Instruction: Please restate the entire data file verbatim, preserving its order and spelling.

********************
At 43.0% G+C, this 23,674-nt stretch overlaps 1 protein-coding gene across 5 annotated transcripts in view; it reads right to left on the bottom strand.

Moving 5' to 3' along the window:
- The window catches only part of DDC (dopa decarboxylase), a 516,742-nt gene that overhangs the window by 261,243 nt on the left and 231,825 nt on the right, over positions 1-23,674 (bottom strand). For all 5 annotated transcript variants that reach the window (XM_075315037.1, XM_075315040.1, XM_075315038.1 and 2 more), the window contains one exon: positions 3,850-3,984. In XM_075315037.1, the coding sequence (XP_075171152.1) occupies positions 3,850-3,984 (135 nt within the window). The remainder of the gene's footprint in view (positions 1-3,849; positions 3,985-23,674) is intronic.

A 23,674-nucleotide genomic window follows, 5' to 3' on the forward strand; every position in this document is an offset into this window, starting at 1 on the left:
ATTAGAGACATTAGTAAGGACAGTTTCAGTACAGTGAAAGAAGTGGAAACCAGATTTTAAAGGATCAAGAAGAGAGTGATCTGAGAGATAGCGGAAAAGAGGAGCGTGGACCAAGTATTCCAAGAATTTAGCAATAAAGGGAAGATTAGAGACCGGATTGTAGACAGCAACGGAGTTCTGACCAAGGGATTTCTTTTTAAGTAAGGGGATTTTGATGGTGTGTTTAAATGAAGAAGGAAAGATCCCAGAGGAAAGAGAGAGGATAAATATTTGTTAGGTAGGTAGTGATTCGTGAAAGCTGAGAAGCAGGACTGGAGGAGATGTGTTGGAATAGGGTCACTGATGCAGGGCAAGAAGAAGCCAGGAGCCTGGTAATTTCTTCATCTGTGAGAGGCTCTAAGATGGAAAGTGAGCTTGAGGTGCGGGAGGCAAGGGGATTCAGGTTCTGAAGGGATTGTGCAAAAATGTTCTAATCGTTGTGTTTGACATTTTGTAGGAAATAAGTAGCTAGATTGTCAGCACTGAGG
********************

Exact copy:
At 43.0% G+C, this 23,674-nt stretch overlaps 1 protein-coding gene across 5 annotated transcripts in view; it reads right to left on the bottom strand.

Moving 5' to 3' along the window:
- The window catches only part of DDC (dopa decarboxylase), a 516,742-nt gene that overhangs the window by 261,243 nt on the left and 231,825 nt on the right, over positions 1-23,674 (bottom strand). For all 5 annotated transcript variants that reach the window (XM_075315037.1, XM_075315040.1, XM_075315038.1 and 2 more), the window contains one exon: positions 3,850-3,984. In XM_075315037.1, the coding sequence (XP_075171152.1) occupies positions 3,850-3,984 (135 nt within the window). The remainder of the gene's footprint in view (positions 1-3,849; positions 3,985-23,674) is intronic.

A 23,674-nucleotide genomic window follows, 5' to 3' on the forward strand; every position in this document is an offset into this window, starting at 1 on the left:
ATTAGAGACATTAGTAAGGACAGTTTCAGTACAGTGAAAGAAGTGGAAACCAGATTTTAAAGGATCAAGAAGAGAGTGATCTGAGAGATAGCGGAAAAGAGGAGCGTGGACCAAGTATTCCAAGAATTTAGCAATAAAGGGAAGATTAGAGACCGGATTGTAGACAGCAACGGAGTTCTGACCAAGGGATTTCTTTTTAAGTAAGGGGATTTTGATGGTGTGTTTAAATGAAGAAGGAAAGATCCCAGAGGAAAGAGAGAGGATAAATATTTGTTAGGTAGGTAGTGATTCGTGAAAGCTGAGAAGCAGGACTGGAGGAGATGTGTTGGAATAGGGTCACTGATGCAGGGCAAGAAGAAGCCAGGAGCCTGGTAATTTCTTCATCTGTGAGAGGCTCTAAGATGGAAAGTGAGCTTGAGGTGCGGGAGGCAAGGGGATTCAGGTTCTGAAGGGATTGTGCAAAAATGTTCTAATCGTTGTGTTTGACATTTTGTAGGAAATAAGTAGCTAGATTGTCAGCACTGAGG